At the Mall Galleries for the Royal Society of Portrait Painters Annual Exhibition 2017, I saw the usual amazingly wide selection of portraits of all types and sizes. It is always very humbling seeing such a selection of beautiful art. A couple of pieces struck me in passing.
The first, Becky by Raoof Haghighi, is so detailed it is astonishing. It is not a large painting, but he even paints the small fine hairs on her face. The second is The Four of Us by Leslie Watts, an amazing pencil drawing, again highly realistic and beautifully finished.
Below: Becky, Raoof Haghighi, Acrylic, 40 x 30 cm
Below: The Four of Us, Leslie Watts, Graphite & wax, 50 x 40 cm
A few weekends ago, I happened to walk past the Cartoon Museum near the British Museum. I've often thought about visiting (when I remember it exists) and saw there was an exhibition on called Future Shock! 40 Years of 2000 AD. I have fond memories of 2000 AD, so this was a great opportunity to have a look at the place.
I just about remember buying the first issue of 2000 AD and was hooked. It came out in 1977: an annus mirabilis for science-fiction fans and small boys (Star Wars was released the same year). Saturday mornings stepped up a gear. There was another man in the museum with his children and I mentioned buying the first issue to him, and he said he had as well (they had issue number 3 on display I think).
With 2000 AD costing 8p, I also remember the shock I had getting to the counter at the big London comic book shop Dark They Were and Golden Eyed (in a much seedier St. Anne's Court) and realising I couldn't afford the comics I wanted (at all of 35p each, if I recall). The difference here was they were US imports. My grandad didn't have an extra couple of pounds on him either, if I recall, and no plastic cards in the wallet either. Those were the days, and Soho's changed a lot since then as well (never mind inflation).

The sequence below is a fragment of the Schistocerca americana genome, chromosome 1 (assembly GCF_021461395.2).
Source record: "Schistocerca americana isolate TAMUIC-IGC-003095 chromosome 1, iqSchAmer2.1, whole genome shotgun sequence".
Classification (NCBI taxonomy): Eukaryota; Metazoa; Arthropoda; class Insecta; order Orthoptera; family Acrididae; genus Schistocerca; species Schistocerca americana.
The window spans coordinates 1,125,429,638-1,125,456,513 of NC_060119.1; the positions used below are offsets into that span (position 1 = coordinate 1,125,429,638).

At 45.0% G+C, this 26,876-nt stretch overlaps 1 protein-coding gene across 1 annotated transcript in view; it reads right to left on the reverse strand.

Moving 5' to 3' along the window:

For Star Wars, I remember the special trip (twice) to London's Leicester Square to see the film and being awe-struck with it, from the thunderous first shot through the big cinema sound system. Science-fiction and comics are so mainstream now but back then it was all very new. 1977 was the birth year of a massive new media industry of films, comics, TV and technology. Back then there was no internet, and only three TV channels; now we have wall to wall media saturation. In some ways, not altogether better for it.
By William Golding
From Milton's Paradise Lost:
No light; but rather darkness visible
Served only to discover sights of woe,
Regions of sorrow, doleful shades, where peace
And rest can never dwell, hope never comes
That comes to all, but torture without end
Still urges, and a fiery deluge, fed
With ever-burning sulphur unconsumed.
Golding's novel is a tale of good and evil, morality and immorality. The nameless young boy who survives the Blitz though horribly burned down one side of his face and body is given the name "Matty", and we follow his odd progress through life. There's something strange with him: he sees "ghosts" and has memorised the bible. He does not know "what he is". The second strange character is Sophy, one half of a set of twins. Her sister Toni grows up, runs away and seems to be some sort of terrorist. There also seems to be something wrong with Sophy. Not only does she see a "Sophy-thing" inside her head, she can play act an innocence and take advantage of a keen intelligence, and a female body. Matty and Sophy are unsettling protagonists and it makes for uncomfortable reading being in their heads sometimes.
I had quite a bit of trouble with Darkness Visible, sometimes losing the sense of the narrative and re-reading a section to try and pick it up. I often couldn't, especially the strange inner landscapes of Matty's or Sophy's head. The last Golding book I read was Lord of the Flies, a long time ago for a school exam and I felt I needed crib book with notes again. This might explain some of my difficulty here; or maybe I'm a bit denser than I used to be. However, the book had a power that kept me reading to the end even though I knew that I probably would not understand it.